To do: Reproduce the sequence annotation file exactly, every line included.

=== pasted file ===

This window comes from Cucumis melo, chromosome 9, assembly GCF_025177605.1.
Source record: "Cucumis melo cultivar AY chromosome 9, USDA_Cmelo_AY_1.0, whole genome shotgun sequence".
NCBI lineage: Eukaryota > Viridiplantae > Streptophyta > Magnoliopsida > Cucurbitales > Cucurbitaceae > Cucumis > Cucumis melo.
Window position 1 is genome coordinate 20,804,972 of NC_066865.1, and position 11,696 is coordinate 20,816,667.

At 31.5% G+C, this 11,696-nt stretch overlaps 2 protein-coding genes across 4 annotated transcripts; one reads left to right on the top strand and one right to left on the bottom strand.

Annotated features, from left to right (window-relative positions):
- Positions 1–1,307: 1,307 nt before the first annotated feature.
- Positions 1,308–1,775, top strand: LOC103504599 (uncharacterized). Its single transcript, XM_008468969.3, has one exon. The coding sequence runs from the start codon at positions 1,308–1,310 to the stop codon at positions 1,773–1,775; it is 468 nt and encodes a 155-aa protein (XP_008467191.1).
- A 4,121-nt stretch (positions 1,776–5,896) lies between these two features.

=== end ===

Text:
This window comes from Cucumis melo, chromosome 9, assembly GCF_025177605.1.
Source record: "Cucumis melo cultivar AY chromosome 9, USDA_Cmelo_AY_1.0, whole genome shotgun sequence".
NCBI lineage: Eukaryota > Viridiplantae > Streptophyta > Magnoliopsida > Cucurbitales > Cucurbitaceae > Cucumis > Cucumis melo.
Window position 1 is genome coordinate 20,804,972 of NC_066865.1, and position 11,696 is coordinate 20,816,667.

At 31.5% G+C, this 11,696-nt stretch overlaps 2 protein-coding genes across 4 annotated transcripts; one reads left to right on the top strand and one right to left on the bottom strand.

Annotated features, from left to right (window-relative positions):
- Positions 1–1,307: 1,307 nt before the first annotated feature.
- Positions 1,308–1,775, top strand: LOC103504599 (uncharacterized). Its single transcript, XM_008468969.3, has one exon. The coding sequence runs from the start codon at positions 1,308–1,310 to the stop codon at positions 1,773–1,775; it is 468 nt and encodes a 155-aa protein (XP_008467191.1).
- A 4,121-nt stretch (positions 1,776–5,896) lies between these two features.